When Thoughts Scatter With The Light


~Amy Lowell


“All night I wrestled with a memory

which knocked insurgent

at the gates of thought.

The crumbled wreck of years

behind has wrought

its disillusion. Now I only cry

for peace, for power to forget the lie

which Hope too long

has whispered. So I sought

the sleep which would not come,

And night was fraught

with old emotions weeping silently.

I heard your voice again, and knew the things

which you had promised

proved an empty vaunt.

I felt your clinging hands

while night’s broad wings

cherished our love in darkness.

From the lawn

a sudden, quivering birdnote, like a taunt.

My arms held nothing but the empty dawn.”


Warm Bodies – Movie Review

Some casual browsing on Netflix led to a movie titled “Warm Bodies” , described as a horror comedy, featuring Nicholas Hoult, Teresa Palmer and John Malkovich. Surprisingly, this was a 2013 release and I had never heard of it before. The presence of well known actors egged me on to give it a shot, even though I didn’t expect much beyond the regular zombie fare.

“What am I doing with my life? I’m so pale. My posture is terrible. People would respect me more if I stood up straighter. Why can’t I connect with people? Oh, right, it’s because I’m dead.”

The story starts off with “R” (Nicholas Hoult) – introduced as a highly introspective zombie. He has no memories of his past life, his family or friends, how he landed up at an airport, or even his name. Zombies don’t talk; then only grunt. And “rrrrr” is all he can come up with if he tries to speak – hence the default “name”. Narrated in the first person, R is part of an undead horde living at an airport, and has himself taken over an entire plane as his personal space. R considers himself an unusual zombie – he has thoughts but no memories of his former life. And when he feeds on humans, he doesn’t turn them into fellow zombies – preferring rather to consume their brains as well, which leaves them completely dead. In turn, he receives their memories on devouring their brains, an act he considers his only connection to being human – by feeling vicariously through the memories in the brains he consumes.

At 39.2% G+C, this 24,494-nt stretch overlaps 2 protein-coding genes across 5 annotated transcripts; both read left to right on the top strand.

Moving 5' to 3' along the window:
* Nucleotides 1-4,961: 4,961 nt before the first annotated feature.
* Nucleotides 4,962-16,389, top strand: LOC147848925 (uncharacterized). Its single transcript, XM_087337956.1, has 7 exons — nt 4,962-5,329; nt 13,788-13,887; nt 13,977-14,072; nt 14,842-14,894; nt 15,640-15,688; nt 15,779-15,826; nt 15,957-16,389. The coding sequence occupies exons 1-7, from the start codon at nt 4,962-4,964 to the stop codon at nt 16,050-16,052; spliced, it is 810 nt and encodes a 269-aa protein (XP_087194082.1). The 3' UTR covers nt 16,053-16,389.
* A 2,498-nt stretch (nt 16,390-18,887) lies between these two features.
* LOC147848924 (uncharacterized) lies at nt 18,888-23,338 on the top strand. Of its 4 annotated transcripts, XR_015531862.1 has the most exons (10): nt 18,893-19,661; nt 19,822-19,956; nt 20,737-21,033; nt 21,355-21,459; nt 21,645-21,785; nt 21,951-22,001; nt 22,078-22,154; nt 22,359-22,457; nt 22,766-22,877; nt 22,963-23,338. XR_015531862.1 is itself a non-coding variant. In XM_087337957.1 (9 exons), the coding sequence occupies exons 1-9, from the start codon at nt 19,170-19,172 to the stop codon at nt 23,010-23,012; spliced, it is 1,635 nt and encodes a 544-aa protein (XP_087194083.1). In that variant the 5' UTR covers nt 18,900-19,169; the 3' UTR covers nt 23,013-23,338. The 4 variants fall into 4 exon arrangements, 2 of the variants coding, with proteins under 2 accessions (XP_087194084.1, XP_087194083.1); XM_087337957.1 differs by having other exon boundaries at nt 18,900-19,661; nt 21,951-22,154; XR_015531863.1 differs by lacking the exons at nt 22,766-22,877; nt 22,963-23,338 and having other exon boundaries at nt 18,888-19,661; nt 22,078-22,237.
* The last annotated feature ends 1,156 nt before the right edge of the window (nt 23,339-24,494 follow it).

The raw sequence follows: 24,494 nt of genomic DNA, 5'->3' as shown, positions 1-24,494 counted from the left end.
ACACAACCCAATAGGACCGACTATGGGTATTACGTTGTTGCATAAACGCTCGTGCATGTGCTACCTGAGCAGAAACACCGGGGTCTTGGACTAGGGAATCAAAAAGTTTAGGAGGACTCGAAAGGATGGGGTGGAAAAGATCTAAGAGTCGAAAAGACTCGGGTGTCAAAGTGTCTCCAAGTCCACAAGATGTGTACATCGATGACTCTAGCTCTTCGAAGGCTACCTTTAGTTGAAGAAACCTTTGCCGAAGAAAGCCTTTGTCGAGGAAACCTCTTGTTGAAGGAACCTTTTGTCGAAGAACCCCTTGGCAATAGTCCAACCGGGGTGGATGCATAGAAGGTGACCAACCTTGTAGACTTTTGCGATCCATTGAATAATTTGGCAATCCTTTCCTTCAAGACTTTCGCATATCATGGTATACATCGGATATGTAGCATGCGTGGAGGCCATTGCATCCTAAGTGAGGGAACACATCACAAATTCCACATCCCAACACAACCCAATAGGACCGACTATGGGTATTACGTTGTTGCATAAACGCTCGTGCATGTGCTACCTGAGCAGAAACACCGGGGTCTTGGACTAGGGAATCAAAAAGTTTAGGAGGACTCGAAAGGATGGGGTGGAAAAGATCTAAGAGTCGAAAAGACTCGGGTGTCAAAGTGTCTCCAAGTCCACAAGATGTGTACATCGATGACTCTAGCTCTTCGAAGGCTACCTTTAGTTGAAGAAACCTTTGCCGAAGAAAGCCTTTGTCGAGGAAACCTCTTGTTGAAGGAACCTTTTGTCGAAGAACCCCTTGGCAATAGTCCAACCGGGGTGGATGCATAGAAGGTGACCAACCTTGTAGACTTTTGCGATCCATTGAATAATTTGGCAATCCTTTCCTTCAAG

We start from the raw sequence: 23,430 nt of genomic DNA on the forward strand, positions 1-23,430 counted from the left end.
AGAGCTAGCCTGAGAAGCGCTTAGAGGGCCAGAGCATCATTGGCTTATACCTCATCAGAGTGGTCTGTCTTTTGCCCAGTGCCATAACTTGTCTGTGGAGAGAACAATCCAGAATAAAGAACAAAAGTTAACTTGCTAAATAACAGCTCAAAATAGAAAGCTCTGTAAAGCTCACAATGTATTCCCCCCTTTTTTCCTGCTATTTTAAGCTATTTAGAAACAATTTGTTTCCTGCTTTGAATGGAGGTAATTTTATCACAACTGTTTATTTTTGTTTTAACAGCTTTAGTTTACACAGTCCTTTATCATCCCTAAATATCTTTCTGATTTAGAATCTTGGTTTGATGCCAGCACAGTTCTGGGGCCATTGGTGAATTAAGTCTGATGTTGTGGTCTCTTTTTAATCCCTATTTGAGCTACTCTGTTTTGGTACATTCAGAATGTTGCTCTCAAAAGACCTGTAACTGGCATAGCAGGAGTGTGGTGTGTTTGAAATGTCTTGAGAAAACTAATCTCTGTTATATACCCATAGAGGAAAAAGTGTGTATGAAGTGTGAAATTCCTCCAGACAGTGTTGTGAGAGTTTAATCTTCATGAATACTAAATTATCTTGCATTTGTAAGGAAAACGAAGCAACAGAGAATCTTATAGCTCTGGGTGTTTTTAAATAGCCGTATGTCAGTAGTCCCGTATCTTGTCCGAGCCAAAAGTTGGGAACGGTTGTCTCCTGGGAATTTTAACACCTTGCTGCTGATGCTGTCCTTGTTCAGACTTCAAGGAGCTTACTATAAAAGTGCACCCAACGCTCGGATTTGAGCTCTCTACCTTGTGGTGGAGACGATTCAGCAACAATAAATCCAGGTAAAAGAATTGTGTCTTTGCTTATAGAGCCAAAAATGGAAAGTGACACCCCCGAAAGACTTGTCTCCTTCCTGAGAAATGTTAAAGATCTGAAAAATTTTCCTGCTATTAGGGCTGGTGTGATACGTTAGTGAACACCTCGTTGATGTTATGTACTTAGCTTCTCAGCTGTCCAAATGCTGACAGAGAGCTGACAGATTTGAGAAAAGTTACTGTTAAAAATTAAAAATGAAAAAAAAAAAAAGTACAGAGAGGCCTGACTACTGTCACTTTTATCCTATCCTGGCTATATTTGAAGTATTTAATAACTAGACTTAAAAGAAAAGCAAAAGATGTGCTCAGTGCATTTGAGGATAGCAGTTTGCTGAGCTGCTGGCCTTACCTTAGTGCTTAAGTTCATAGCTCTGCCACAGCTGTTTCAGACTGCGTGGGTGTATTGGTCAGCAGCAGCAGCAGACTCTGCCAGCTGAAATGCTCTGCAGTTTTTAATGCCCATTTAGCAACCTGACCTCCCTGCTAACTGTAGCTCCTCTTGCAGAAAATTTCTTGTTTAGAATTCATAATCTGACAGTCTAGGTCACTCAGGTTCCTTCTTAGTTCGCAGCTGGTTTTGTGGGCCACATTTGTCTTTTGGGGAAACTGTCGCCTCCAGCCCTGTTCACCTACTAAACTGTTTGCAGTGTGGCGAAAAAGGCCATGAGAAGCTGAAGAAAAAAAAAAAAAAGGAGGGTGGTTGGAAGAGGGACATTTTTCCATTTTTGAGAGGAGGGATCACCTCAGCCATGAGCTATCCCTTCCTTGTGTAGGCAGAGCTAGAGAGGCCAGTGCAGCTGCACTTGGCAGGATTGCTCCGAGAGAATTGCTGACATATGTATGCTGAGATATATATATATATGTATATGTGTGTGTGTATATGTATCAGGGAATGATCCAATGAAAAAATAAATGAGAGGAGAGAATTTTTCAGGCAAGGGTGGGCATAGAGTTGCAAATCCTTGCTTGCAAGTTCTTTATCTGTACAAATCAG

While scavenging for living humans to feed on one day, the undead face off with Julie (Teresa Palmer) and a group of humans searching for medical supplies to take back to the living. R kills a member from the party who was about to shoot him in the head, and on eating his brains realizes the man, Perry, is/was Julie’s boyfriend – memories of Perry and Julie come rushing into R as he eats. This causes him to share Perry’s feelings for Julie and in turn protect her from the other zombies. He promptly takes her along with him, sharing his airplane “home” and all the items he has scavenged – music records, books, canned food and beverages, showpieces. Julie is his only link to humanity, and R realizes he is getting warmer. Is there hope for a corpse to become alive again? This change also seems to be spreading among the local undead population like a virus – they start to remember and feel, and speak with some effort.

R and Julie have larger issues to face when their friendship is threatened from two opposing parties. Some of the zombies are too far gone – having been undead for a very long time their skin starts too shed, turning them into skeletons called “bonies” , and they are a threat to both other zombies and humans, devouring anything in sight. At the same time Julie’s father, General Grigio (John Malkovich), is the leader of an army of humans out to kill all zombies. The human-zombie duo is consequently caught in a crossfire – unless the humans can be convinced that the zombies are indeed getting warmer, and are not corpses anymore.

A unique take on the possibility of zombies turning into humans again, of the living and the undead sharing space and mutual understanding and acceptance. The story is fresh, fast paced, and an original delight. The movie can be described as a mix of genres with humor, horror, romance, sci-fi and drama all thrown in – and it never seems too chaotic. Nicholas Hoult is hilarious with an understated performance – he is stone faced as a zombie, but his thoughts and introspection reveal a lot of emotions, and his monologues are the highlight of the movie. The scenes of R pretending to be human, and Julie pretending to be a zombie – to blend in with each other’s coterie – are absolutely laugh-out-loud. All of the supporting actors do a tremendous job, including the actors playing the zombies – it is never over the top and the humor comes in at just the right places. The movie is funny without trying too hard, the romance doesn’t come across as clichéd, the popular actors don’t ham their way through (as often happens in these off-beat movies), the effects are well presented (especially the characters of the bonies). “Warm Bodies” definitely brings something original to the zombie genre and deserves to be watched.

From the credits, I also found out that the movie is based on a book by the same name. Isaac Marion’s novel came out in 2010 – described as a zombie romance alluding to Shakespeare’s “Romeo and Juliet”, hence the lead characters of R and Julie pulled apart from both sides by their people. I just downloaded the book on Kindle and will read it over the weekend. If one goes by routine experiences of movie adaptations from books, a movie this good would make the book an obvious must-read. Give the movie a watch too; it’s well worth the time.

My rating – 7/10

Some of the many creative movie posters I found: